Sen. Norm Coleman, R-Minn., and Rep. Carl Levin, D-Mich., of the Senate governmental affairs investigations subcommittee, had sought internal U.N. information and individuals for their probe into the program.
Paul Volcker, chairman of the IIC-OFFP, Tuesday sent letters to U.N. Secretary-General Kofi Annan and the two senators spelling out the reasons he was not releasing the information.
He said the corruption charges "demand a response -- a full, unbiased, definitive disclosure of the evidence and of other findings." But, he explained, "The United Nations does not make such internal confidential information ... available to a particular member state," adding, "any other policy would appear to impair gravely decision-making and personnel loyalties."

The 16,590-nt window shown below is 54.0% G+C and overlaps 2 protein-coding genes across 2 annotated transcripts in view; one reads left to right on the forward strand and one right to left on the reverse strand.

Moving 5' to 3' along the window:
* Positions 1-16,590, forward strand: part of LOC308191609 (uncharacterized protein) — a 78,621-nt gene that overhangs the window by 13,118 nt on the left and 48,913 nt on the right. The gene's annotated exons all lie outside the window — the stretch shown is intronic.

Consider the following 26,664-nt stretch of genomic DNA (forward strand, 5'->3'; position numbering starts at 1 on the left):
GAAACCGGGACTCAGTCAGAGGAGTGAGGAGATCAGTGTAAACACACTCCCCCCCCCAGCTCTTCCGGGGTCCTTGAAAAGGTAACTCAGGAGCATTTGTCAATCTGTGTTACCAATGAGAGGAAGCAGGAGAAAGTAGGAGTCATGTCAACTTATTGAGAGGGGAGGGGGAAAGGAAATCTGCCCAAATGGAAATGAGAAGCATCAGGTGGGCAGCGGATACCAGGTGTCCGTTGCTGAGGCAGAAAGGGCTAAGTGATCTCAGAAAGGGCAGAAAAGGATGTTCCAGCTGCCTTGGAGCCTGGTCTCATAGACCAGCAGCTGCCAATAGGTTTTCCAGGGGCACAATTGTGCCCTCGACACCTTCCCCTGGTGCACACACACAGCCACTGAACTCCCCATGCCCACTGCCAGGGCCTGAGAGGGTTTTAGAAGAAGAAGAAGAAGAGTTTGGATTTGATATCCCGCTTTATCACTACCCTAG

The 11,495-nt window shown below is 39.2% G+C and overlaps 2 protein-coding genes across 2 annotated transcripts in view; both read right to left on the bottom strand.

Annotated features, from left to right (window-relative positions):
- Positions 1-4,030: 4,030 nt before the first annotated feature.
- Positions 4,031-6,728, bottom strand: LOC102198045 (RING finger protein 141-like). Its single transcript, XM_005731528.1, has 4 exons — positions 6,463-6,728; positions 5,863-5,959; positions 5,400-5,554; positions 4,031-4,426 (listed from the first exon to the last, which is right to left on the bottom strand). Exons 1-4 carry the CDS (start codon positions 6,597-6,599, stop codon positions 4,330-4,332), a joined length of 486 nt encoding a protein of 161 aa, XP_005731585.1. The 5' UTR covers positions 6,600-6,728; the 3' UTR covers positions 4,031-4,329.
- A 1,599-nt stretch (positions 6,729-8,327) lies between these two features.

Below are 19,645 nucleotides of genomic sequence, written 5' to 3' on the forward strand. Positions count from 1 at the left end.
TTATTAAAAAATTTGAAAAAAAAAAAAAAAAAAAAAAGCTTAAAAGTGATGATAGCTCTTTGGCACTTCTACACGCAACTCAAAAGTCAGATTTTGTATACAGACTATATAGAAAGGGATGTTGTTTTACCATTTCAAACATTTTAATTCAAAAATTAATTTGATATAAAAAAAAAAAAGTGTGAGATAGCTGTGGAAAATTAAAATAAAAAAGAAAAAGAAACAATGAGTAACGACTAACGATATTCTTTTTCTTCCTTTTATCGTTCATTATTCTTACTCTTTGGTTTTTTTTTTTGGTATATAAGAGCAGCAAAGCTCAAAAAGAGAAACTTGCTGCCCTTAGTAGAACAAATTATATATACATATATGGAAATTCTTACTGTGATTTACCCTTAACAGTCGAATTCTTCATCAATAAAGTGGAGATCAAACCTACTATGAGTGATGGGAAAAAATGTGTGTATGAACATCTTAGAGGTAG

Volcker, former chairman of the U.S. Federal Reserve, said information for his probe would be released when the IIC-OFF had completed its task, barring confidentiality agreements, perhaps as early as mid-2005.
Notable deaths of 2014 [PHOTOS]